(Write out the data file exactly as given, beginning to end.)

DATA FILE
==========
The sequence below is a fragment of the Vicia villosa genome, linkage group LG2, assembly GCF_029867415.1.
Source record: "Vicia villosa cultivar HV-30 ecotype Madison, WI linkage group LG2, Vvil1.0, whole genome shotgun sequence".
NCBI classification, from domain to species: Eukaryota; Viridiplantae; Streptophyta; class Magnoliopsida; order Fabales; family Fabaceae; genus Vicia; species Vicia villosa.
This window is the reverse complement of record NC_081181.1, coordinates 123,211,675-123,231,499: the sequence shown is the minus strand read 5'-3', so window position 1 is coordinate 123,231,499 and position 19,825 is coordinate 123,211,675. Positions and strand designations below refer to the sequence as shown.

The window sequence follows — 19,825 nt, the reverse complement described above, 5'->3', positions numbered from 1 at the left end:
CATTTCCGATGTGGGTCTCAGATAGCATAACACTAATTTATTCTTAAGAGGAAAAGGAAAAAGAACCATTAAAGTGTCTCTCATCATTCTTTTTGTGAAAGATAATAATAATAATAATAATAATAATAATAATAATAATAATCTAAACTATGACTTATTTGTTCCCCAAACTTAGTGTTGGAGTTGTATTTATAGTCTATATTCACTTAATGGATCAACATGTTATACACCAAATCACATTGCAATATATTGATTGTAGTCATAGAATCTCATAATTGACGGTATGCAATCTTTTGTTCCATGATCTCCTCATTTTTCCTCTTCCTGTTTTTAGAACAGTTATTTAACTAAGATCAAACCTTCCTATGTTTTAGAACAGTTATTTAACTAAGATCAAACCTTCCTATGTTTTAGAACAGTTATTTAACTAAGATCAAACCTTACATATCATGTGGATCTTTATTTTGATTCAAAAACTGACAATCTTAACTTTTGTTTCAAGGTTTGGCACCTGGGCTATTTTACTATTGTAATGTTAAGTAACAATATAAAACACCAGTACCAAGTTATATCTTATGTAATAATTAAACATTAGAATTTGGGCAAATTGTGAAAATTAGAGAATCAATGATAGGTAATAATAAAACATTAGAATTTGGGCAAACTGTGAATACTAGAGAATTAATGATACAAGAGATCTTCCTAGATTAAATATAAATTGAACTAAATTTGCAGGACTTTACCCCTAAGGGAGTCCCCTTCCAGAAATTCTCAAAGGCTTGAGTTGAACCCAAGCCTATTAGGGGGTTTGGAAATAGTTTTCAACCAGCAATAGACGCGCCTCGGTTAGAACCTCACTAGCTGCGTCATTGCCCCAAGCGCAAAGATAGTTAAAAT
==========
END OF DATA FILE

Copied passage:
The sequence below is a fragment of the Vicia villosa genome, linkage group LG2, assembly GCF_029867415.1.
Source record: "Vicia villosa cultivar HV-30 ecotype Madison, WI linkage group LG2, Vvil1.0, whole genome shotgun sequence".
NCBI classification, from domain to species: Eukaryota; Viridiplantae; Streptophyta; class Magnoliopsida; order Fabales; family Fabaceae; genus Vicia; species Vicia villosa.
This window is the reverse complement of record NC_081181.1, coordinates 123,211,675-123,231,499: the sequence shown is the minus strand read 5'-3', so window position 1 is coordinate 123,231,499 and position 19,825 is coordinate 123,211,675. Positions and strand designations below refer to the sequence as shown.

The window sequence follows — 19,825 nt, the reverse complement described above, 5'->3', positions numbered from 1 at the left end:
CATTTCCGATGTGGGTCTCAGATAGCATAACACTAATTTATTCTTAAGAGGAAAAGGAAAAAGAACCATTAAAGTGTCTCTCATCATTCTTTTTGTGAAAGATAATAATAATAATAATAATAATAATAATAATAATAATAATCTAAACTATGACTTATTTGTTCCCCAAACTTAGTGTTGGAGTTGTATTTATAGTCTATATTCACTTAATGGATCAACATGTTATACACCAAATCACATTGCAATATATTGATTGTAGTCATAGAATCTCATAATTGACGGTATGCAATCTTTTGTTCCATGATCTCCTCATTTTTCCTCTTCCTGTTTTTAGAACAGTTATTTAACTAAGATCAAACCTTCCTATGTTTTAGAACAGTTATTTAACTAAGATCAAACCTTCCTATGTTTTAGAACAGTTATTTAACTAAGATCAAACCTTACATATCATGTGGATCTTTATTTTGATTCAAAAACTGACAATCTTAACTTTTGTTTCAAGGTTTGGCACCTGGGCTATTTTACTATTGTAATGTTAAGTAACAATATAAAACACCAGTACCAAGTTATATCTTATGTAATAATTAAACATTAGAATTTGGGCAAATTGTGAAAATTAGAGAATCAATGATAGGTAATAATAAAACATTAGAATTTGGGCAAACTGTGAATACTAGAGAATTAATGATACAAGAGATCTTCCTAGATTAAATATAAATTGAACTAAATTTGCAGGACTTTACCCCTAAGGGAGTCCCCTTCCAGAAATTCTCAAAGGCTTGAGTTGAACCCAAGCCTATTAGGGGGTTTGGAAATAGTTTTCAACCAGCAATAGACGCGCCTCGGTTAGAACCTCACTAGCTGCGTCATTGCCCCAAGCGCAAAGATAGTTAAAAT